The Golden Seed Grove Of Lemuria

by Tony Anthony
author of Beneath Buddha's Eyes

Yesterday I was meditating beneath a white pine in Connecticut. I hope, in a few months, to be meditating beneath a redwood in northern California.

Somewhere in the timelessness of my meditation yesterday-now that's a very cool thought, lost somewhere in the timelessness-a breeze came up. I felt the light touch of pine needles landing on my skin and when I opened my eyes-I was leaning in back in a canvas lawn chair, as far back as it would go-I saw the breeze clearing the tree of the needles it was shedding-pure symbiosis-and so incredibly beautiful.

It was as if it was snowing, only the needles were the flakes and they were golden in color in the late afternoon sun!

This morning, returning from the paint store with the last gallon of white for the house trim, I passed Torno's Lumber. There was a pile of redwood stacked high up by the road, which instantly brought my mind West. Although I hate it whenever I see the trucks carrying redwood trunks along the highway, I was thankful that seeing the stack of wood carried my mind out to northern California.

Heading west from Potter Valley, there are two roads-this piece of writing seems to want to contain a subtext about two's-two trees, two roads, let's see if there are any more-that lead up to my in-laws ranch which surrounded by Mendocino National Forest. Two logging roads. One of the two is often closed after spring rains have caused certain stretches of roadway to slide down the steep cliff into the valley floor below. Believe me, there are a few stretches of road where the cliffs are nearly vertical and the road narrows to barely the width of a car, which have been the death of a few presumably drunken drivers coming down from the lake.

To reach the lake, and the entire world at the top of these roads, including the ranch on which my wife's family lives, you must pass an invisible demarcation line which separates the busy world below, from the less hectic, much more rural and laid back one at the top. The only ones who venture up, aside from National Parks people, are the boaters who come to the lake each summer, hang gliders and the few families who share the thousand acre ranch with my in laws. For these lucky few, there is a further demarcation line: an unmarked dirt road leads beneath a ranch sign-a weird symbol that reminds me of an ancient hieroglyph-after a quarter mile or so, up to an imposing, locked gate.

Beyond the gate, beyond the metal fenced perimeter, as if it were a top-secret government compound, is the final sanctuary-the ranch.

It is not as if what is contained within the gate are any secrets worth protecting. The land enclosed within the fenced perimeter is the same in character as the land outside. Several shoulders of Mount Hull rise up within and without of the ranch to the rounded summit, the prized goal of hang-gliders. Every weekend throughout the summer the hang gliders made the treacherous drive up to the top of the mountain for the thrill of jumping off and floating down to a meadow beside the lake.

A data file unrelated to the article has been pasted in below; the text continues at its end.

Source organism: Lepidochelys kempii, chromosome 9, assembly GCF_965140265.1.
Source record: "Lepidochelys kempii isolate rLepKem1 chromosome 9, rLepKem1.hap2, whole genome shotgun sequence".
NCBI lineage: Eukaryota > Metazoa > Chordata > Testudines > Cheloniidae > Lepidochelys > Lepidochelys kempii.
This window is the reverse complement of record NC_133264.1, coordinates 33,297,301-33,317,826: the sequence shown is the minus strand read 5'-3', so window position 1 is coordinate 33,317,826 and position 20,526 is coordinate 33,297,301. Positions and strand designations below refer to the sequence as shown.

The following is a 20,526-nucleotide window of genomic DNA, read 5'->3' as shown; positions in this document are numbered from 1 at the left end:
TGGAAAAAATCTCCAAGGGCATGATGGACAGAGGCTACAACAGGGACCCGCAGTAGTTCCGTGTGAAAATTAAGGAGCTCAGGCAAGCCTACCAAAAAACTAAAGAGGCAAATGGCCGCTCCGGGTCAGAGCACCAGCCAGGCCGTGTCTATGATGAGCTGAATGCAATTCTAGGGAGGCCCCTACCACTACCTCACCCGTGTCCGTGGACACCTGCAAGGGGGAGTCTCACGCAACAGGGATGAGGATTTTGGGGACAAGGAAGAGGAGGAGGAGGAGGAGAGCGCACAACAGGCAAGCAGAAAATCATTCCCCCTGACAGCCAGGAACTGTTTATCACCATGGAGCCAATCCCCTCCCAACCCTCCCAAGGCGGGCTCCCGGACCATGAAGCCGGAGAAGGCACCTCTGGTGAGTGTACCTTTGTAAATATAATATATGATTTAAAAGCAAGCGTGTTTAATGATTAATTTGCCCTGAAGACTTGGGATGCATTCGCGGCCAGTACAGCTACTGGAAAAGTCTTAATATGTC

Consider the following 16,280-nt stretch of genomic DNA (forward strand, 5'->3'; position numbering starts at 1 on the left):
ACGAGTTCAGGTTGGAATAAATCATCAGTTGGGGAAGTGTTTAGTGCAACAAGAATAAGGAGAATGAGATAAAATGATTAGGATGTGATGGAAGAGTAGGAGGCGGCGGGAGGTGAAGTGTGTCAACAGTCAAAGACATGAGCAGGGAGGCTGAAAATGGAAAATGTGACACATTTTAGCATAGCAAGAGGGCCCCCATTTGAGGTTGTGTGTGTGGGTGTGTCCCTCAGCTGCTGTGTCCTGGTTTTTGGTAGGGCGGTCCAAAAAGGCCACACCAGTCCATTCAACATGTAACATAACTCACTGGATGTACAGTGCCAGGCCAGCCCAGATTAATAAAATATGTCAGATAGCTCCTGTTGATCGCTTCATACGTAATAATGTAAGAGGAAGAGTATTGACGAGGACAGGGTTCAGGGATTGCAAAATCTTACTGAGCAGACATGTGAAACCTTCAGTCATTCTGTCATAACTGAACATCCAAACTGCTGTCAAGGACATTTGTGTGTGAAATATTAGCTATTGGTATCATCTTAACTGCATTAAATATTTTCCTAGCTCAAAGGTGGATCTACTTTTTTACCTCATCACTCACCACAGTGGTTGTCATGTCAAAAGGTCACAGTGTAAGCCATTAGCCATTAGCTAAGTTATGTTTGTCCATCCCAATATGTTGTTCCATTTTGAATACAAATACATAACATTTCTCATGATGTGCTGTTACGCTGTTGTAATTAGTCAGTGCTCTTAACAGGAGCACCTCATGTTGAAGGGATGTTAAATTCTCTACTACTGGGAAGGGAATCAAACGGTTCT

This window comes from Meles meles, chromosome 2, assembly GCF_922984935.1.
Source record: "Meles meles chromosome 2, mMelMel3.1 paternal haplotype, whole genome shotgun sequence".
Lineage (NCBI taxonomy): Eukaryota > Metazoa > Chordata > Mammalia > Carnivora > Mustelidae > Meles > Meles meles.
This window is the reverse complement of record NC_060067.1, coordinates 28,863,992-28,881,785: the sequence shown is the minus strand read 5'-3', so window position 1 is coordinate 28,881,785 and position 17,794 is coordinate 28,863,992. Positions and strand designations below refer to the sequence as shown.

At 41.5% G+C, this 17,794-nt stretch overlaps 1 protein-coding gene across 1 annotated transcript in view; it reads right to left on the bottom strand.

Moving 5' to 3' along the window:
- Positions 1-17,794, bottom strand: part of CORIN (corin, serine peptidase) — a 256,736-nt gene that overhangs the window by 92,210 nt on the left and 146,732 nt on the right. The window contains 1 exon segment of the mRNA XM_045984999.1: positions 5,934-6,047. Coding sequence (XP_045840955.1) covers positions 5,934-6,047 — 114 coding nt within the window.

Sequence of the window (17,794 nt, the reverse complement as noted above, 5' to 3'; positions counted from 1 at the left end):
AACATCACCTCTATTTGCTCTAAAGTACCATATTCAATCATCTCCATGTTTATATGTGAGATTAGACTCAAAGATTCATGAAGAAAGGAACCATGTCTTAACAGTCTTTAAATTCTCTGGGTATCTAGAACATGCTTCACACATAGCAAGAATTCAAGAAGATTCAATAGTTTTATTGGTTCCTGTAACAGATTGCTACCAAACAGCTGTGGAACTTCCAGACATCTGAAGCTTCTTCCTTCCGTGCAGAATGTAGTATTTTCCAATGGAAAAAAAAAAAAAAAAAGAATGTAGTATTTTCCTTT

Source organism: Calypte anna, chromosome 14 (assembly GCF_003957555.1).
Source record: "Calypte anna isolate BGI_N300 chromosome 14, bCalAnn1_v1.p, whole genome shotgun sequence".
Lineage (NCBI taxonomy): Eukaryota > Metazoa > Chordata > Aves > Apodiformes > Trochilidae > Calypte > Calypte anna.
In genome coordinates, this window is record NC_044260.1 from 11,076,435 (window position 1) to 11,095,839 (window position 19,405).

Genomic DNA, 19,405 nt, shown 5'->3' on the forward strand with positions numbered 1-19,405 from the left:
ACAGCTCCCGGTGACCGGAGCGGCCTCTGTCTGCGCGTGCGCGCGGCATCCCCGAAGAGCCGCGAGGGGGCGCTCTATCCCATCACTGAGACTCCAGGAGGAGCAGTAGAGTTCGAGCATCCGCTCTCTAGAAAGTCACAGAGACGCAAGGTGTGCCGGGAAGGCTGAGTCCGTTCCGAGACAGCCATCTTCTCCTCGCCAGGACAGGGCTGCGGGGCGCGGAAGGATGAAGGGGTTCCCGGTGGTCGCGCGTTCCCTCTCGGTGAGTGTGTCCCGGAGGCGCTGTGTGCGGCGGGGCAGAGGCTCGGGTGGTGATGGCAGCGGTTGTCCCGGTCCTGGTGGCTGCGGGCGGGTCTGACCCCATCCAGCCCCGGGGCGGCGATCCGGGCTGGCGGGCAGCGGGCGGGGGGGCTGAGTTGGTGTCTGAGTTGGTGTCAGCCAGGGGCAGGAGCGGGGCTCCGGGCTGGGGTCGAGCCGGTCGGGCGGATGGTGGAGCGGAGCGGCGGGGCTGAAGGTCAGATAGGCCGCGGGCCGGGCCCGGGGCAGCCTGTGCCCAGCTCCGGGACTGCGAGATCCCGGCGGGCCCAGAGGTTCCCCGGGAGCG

For the people on the ranch, the hang gliders provide afternoon entertainment. Sitting out on the deck, we will count them and track them, off and on, during their slow soar down to the meadow beside the lake-a soar that takes most of the afternoon. This is the level of interesting activity when you as are chilled out as we become up there-it is FUN watching people thinking they are birds! Time is slowed down up on the ranch, so activities tend to take an entire morning or an afternoon.

A morning walk will most likely fill up all the hours until lunch which in my mind, is the way time should be.

Just as meditating could. Or writing.

I've found a few comfortable places up on the ranch, the one that comes to mind first is the hammock that hangs between two manzanita trees to one side of the house. This is far from a perfect place for meditation because of its proximity to the driveway, the garage and the yard where games are played. It's a better spot for reading than meditating.

I haven't found a place within the ranch for meditating, but I must. There are cool, shady groves of huge Douglas firs in many places. I like the thought of finding one near the small river that runs through.

During morning walks along the stream, you will most likely surprise some deer and a few large hares-hopefully not a bobcat or any bears, which still should be sleeping. I think there must be a spot somewhere beside the river conducive to letting the mind settle down. It will likely be beneath the shade and protection of the tall trees, otherwise the sun would prove to be too hot.

There is something I can almost always feel about a tree that I chose to sit beneath. This has to do with the protection it offers, not only from the sun but from the world at large. A good tree will let you sink into its trunk when you lean back against it. It can be hard one minute, when you want to scratch your back, and then soft the next, when you want to rest again.

This summer, I will search for this place to sit, to become lost, to hang glide into timelessness. There will be a tree (or two) which welcomes me-I know it, even now, even from this great distance-that allows me to meditate beneath its branches; to feel safe enough in this world, to travel as far into the other as I might want to go.

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The Golden Seed Grove belongs to all those Lemurians who have planted here.